Thomas DiNapoli is currently 66 years old, and in 20 years, in 2040, he would be 86 years old. He may actually be around to answer for any screw-ups, even if he’s not in office then.

My point is this: only DiNapoli is on the hook for this decision. To be sure, his decision affects millions of people at a blow, and nobody but him is really responsible for this decision.

That is the meaning of sole fiduciary. He has the sole power to make this decision, and the sole responsibility.

As for lawsuits, well. I am not a lawyer. I do know it is difficult to sue a government official, whether elected or not elected. I will let a law-blogger address any legal issues, especially class action suits, in the event that a public pension plan is stressed due to the investment strategies of a sole fiduciary. That’s not my bag.

What I do know is that when pensions get to the litigation stage, that generally means disaster has already happened.

In the event that DiNapoli’s unilateral choice has a large negative effect on the public pension funds, the assumption is that the NY taxpayer can make the pensioners whole. That may not actually be a bad bet at this point in time, as the NY state plans have a good history in making payments in full to the funds.

Unlike some other states. [looking at Illinois and New Jersey]

Trying to Provide Cover for the Sole Fiduciary

All of the politicians quoted in the press release are Democrats (shocker), and all are sponsors/supporters of the “Fossil Fuel Divestment Act”, which is definitely no surprise.

Press release from last year on the Fossil Fuel Divestment Act:Krueger And Ortiz Introduce Updated Fossil Fuel Divestment Act

Albany – Today, as world leaders are meeting for the UN Climate Change Conference in Madrid, State Senator Liz Krueger, Chair of the Senate Finance Committee, and Assembly Assistant Speaker Félix W. Ortiz announced the introduction of a revised version of their Fossil Fuel Divestment Act (S.2126-A/A.1536-A). The changes to the bill, based on feedback from the State Comptroller’s office, advocates, and investment experts at an April 30th hearing, are designed to make it a more effective tool to address stranded asset risk, and place the bill on a firmer footing regarding its constitutionality and the pension fund’s fiduciary obligations.
The new bill also contains a significant change to protect the Comtproller’s investment discretion and address concerns about constitutionality. Before divestment can commence, the Comptroller must issue a Determination of Prudence, stating whether he believes that divestment from any or all of the companies on the exclusion list complies with his fiduciary responsibility and the “prudent investor rule” defined in state law. If the Comptroller determines it would not be prudent to divest from any particular company, that company would be removed from the exclusion list. All companies removed from the list would be reconsidered for exclusion within five years.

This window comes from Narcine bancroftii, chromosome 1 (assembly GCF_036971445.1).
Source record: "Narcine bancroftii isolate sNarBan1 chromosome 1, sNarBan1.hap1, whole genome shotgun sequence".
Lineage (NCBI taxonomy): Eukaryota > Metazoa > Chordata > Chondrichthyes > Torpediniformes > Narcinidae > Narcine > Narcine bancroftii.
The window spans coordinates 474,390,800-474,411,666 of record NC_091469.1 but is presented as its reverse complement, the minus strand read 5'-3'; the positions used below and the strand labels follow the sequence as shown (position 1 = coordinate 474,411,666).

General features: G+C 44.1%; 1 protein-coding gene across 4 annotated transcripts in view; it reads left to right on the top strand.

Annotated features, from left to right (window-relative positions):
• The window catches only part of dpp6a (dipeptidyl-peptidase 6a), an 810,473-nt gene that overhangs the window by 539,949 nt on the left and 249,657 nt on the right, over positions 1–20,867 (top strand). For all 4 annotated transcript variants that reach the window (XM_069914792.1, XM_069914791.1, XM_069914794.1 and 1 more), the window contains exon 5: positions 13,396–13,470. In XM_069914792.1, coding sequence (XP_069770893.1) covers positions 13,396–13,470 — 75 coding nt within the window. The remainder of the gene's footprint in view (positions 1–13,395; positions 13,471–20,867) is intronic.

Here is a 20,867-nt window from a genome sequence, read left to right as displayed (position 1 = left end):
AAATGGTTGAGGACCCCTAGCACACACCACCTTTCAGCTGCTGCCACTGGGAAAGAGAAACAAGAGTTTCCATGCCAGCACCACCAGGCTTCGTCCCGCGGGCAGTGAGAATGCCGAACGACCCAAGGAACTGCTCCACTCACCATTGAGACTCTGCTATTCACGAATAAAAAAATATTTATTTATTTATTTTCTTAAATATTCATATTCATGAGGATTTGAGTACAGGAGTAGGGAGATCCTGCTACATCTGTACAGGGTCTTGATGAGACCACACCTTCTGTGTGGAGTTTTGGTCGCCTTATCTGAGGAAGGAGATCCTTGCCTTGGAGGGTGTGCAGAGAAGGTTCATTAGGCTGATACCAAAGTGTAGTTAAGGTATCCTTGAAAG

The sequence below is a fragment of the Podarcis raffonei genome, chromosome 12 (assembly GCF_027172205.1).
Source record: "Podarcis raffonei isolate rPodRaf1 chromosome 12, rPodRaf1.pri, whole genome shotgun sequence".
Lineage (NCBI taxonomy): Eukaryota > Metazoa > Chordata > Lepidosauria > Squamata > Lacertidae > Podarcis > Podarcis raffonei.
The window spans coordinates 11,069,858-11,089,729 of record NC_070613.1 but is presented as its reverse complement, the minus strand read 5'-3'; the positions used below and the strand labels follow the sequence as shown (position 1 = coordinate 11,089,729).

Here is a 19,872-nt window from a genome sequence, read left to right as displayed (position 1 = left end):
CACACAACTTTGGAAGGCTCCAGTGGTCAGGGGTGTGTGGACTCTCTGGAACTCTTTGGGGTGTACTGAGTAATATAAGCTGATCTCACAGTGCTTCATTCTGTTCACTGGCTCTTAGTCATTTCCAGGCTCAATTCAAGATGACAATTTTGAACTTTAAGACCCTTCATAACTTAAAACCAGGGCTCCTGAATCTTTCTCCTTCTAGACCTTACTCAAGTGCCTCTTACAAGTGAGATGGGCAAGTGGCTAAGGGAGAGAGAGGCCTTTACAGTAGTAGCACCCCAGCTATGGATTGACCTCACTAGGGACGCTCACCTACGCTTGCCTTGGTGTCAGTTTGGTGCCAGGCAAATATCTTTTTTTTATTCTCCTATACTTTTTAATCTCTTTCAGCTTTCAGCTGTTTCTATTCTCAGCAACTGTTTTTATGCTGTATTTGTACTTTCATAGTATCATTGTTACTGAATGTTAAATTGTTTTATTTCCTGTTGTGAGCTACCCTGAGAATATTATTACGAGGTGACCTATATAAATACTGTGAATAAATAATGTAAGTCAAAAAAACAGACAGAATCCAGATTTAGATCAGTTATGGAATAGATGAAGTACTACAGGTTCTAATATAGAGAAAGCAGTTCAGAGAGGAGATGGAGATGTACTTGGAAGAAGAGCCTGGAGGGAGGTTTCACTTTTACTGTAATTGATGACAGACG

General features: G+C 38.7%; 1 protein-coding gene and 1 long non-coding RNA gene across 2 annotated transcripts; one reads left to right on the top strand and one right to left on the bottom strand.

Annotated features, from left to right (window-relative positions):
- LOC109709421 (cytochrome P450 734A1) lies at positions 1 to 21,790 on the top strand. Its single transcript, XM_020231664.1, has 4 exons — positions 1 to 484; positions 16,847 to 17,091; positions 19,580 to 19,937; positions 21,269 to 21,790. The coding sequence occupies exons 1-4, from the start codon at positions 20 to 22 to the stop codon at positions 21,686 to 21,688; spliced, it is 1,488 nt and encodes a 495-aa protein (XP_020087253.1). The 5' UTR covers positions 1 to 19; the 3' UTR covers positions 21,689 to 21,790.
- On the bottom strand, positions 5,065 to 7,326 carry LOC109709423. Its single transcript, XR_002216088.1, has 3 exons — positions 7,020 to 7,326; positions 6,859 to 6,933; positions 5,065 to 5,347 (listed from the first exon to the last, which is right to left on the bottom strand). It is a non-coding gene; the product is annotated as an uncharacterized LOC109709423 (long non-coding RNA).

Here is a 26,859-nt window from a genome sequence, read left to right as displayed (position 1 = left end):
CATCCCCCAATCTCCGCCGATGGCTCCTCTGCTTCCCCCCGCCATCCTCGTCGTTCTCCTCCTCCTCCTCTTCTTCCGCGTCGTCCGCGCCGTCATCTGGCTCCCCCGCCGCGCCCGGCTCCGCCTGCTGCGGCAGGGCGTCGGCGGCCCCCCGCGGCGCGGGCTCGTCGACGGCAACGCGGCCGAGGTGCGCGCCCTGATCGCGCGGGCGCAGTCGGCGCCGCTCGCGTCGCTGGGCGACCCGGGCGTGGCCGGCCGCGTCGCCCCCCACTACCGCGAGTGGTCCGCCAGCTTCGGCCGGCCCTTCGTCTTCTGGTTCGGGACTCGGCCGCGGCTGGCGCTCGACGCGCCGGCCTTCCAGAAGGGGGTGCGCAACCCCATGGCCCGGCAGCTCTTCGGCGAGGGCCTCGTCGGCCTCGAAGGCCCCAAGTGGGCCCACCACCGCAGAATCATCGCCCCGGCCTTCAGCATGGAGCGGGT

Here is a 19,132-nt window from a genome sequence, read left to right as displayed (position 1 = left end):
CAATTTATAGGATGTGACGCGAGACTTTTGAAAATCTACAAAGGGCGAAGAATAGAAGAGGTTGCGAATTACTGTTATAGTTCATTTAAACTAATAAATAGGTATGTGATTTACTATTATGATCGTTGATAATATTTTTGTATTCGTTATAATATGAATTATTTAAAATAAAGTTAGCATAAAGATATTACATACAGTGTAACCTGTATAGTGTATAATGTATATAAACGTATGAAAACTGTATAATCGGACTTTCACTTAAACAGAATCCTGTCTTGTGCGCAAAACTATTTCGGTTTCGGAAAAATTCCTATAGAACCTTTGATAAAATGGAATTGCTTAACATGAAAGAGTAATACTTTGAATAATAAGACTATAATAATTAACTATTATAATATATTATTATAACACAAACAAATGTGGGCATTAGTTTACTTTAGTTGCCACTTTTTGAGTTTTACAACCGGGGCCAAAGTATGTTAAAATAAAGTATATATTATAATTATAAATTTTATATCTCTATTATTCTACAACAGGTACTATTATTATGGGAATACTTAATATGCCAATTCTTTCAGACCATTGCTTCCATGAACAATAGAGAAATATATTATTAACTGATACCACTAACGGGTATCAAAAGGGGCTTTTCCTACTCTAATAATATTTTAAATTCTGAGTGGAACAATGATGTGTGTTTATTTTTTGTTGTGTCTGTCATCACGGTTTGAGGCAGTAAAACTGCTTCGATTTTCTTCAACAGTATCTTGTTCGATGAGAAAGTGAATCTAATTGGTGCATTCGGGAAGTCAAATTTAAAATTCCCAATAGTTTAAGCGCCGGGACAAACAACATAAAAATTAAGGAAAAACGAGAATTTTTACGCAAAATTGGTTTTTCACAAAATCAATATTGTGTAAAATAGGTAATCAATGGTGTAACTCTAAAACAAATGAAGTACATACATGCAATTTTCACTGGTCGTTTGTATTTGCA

This bill will require the State Comptroller, after due consideration of his or her fiduciary responsibility and the prudent investor standard, to divest the state Common Retirement Fund (the Fund) from major coal, oil, and gas producers. This will protect the fund, as well as its members and retirees, from the growing risk of rapid devaluation these companies present, while also sending a powerful message that it is no longer acceptable to invest in a business model that is driving the climate crisis.
The Legislature is bound by a fiduciary responsibility over the pension fund.

Ha, no, they’re not.

I decided to stop right there. No legislative body has fiduciary responsibility for anything, which they would realize if they thought about it for a moment.

I am not a lawyer (as mentioned earlier), much less a constitutional one, but I will tell you right now the legislature only has responsibility for passing laws, without regard to the practical effect (I mean, they should consider practical effects, but if they don’t, you can’t really sue them over it. You can merely toss them out of office at election time).

They can do whatever they want, and just from federalism, yadda yadda, the legislature can do what they damn well please within constitutional limits. It would be hard as hell to sue the New York Assembly/State Senate for screwing around with the pension funds. They can impose insane requirements on the pensions, such as no investments in equities at all.

But the comptroller can be sued, I bet. Especially when the comptroller does have the sole fiduciary duty.

Anyway, nice of them to offer him cover.

Democrats Can’t Progress a Progressive Bill in New York?

I checked on the status of the bill, and it seems it’s never gotten out of committee in the state senate. That’s odd. Versions were also introduced in the prior two legislative sessions.

And yet.

A Democrat-dominated legislature can’t manage to get this stuff passed. Interesting.

I will be watching this over the next year, because the next NY legislature will be even more lop-sidedly Democratic.

Incoming Democratic state senators representing upstate New York areas say their victories will bring a new set of issues to the table when state lawmakers reconvene in January.

Five Democrats won elections last month to represent parts of Buffalo, Rochester, Syracuse and the Hudson Valley in seats that were previously occupied by Republicans. The GOP incumbents in each district declined to seek re-election.